“Another example is swapping out an old queen for a new queen. When a queen becomes old the hive produces special cups to house the future queen. These larvae are fed ‘royal jelly’ by the bees. When they hatch, they fight to the death and the winner becomes the queen. However, the victor can sometimes be damaged and not produce enough or any eggs. In order to not have to wait to see, some keepers simply just take out the old queen and put in a new one. Outwardly, this might not seem like something negative and be quite efficient, but to us, this is interfering in a natural process.”

We add nothing to the honey and we take nothing away from the honey. Bees themselves are the masters of sustainability. Keeping them alive sustains us all in so many ways. Treating them with care and love is of utmost importance and is a deep rooted respect that humans have had for bees for thousands of years.” 

Q: Most people are aware that bee populations across the world are being affected negatively by human activity. Could you explain briefly what is happening here, and what the average person can do to make a more positive impact. 

“Simply the bees do not have enough flora to feed on, and the flora they do feed on has been treated with pesticides that harm them. Recently, there has been a big push back by big companies and they have reduced, if not removed, the ban on bee killing pesticides. It might be ‘nice’ to see field after field to corn or rapeseed, but the bees only have the small sliver of hedgerow to feed on. Sadly, there is not enough diversity or quantity for them.

Just one note on rapeseed. It was used to create mustard gas and later it was genetically modified so it could be consumed. It is now exported in its tonnes and has become an excellent cash crop or crop filler for farmers. However, it crystallizes quickly and the bees have to burn up a lot of energy to keep it runny. In some cases it crystallizes in the hive and the only way to get it out is to destroy the hive. It is also covered in chemicals that the bees can become addicted to.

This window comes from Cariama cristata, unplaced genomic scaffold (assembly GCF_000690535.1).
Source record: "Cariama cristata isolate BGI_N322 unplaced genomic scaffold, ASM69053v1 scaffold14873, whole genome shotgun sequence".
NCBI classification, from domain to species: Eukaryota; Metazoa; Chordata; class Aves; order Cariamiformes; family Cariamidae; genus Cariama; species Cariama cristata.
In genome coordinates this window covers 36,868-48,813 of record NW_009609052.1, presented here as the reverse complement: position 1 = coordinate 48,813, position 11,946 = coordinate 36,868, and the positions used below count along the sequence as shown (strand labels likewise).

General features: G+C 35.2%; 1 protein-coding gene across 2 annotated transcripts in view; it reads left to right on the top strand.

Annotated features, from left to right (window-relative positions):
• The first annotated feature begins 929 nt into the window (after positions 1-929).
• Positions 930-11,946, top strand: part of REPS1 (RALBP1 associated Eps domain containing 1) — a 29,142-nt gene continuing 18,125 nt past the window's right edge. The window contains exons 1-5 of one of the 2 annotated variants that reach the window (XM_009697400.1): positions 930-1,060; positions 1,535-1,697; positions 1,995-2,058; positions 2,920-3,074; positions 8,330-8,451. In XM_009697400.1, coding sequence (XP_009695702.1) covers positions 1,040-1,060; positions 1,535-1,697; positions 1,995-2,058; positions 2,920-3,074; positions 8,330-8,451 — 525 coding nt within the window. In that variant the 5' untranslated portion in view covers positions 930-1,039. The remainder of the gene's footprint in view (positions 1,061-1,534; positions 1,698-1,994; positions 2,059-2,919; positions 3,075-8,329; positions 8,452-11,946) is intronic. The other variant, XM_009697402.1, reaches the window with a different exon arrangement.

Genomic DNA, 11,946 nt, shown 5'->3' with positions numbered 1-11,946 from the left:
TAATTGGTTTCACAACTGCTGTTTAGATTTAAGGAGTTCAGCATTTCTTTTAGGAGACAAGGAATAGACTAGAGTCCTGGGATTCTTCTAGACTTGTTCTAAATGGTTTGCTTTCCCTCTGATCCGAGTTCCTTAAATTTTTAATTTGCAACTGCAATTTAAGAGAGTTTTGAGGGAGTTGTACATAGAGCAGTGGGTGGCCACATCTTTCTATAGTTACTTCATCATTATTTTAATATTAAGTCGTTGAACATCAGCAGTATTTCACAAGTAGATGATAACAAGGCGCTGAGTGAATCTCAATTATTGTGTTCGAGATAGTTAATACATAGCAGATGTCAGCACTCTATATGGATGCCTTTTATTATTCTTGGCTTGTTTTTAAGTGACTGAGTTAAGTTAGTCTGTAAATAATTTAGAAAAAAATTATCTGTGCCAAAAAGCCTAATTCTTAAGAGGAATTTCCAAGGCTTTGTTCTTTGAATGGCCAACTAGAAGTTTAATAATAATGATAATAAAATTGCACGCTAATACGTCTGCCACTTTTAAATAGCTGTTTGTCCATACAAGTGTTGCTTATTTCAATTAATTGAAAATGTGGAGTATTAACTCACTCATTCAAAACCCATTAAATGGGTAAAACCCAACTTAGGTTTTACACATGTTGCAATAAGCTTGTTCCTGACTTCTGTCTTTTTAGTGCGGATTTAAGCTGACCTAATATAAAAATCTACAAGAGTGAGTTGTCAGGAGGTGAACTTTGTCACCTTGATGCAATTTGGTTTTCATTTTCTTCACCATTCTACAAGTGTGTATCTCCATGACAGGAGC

“I suppose we can point the finger at many things as to why the bees are disappearing. Climate change is also a big factor. Colder winters and shorter summers, with unstable seasons. We can also point the finger at big companies and their processes… but in reality, they are only fulfilling demand. A demand that comes from us.”

“The struggle of the bees is really like the canary in the coal mine and is the speaker for the rest of nature. There are so many species suffering, not just in the animal kingdom but also in the green kingdom. But one thing for sure is that rats, cockroaches and jelly fish are thriving. If you look at the jellyfish, it is a spineless consumer that just floats around consuming. Nature reflects our state. If we want to save the bee, we need to change ourselves and our consumer habits. It is all linked.” 

“But for now here’s one easy step: make your garden bloom with bee food. Everyone, everywhere; just throw out those seeds and add a little water. Don’t use any chemical except the alchemy of nature, and make sure you know how the bees are treated with the honey you buy.

Q: Do you personally have a favourite honey? What about the most unusual honey you’ve come across?

A: “I would have to say Eucalyptus is my favorite. I just love its caramel-like taste. In my time with honey, the one that filled me with awe was Oak. It is a honeydew, where the bees feed on the secretion of the aphid. It is a cooperation between two creatures. Stunning.”


Q: Finally, are there any purchasing or social media links you wish to share for people interested in your products?

A: “Your customers can use a discount code ‘wildweatherales‘ and that will give them 10% off their order with us. They can also follow us on Instagram, Twitter or Facebook (the usual). Just search Bee Mercy or visit https://www.beemercy.com/.

Love & Peace, Stefan.”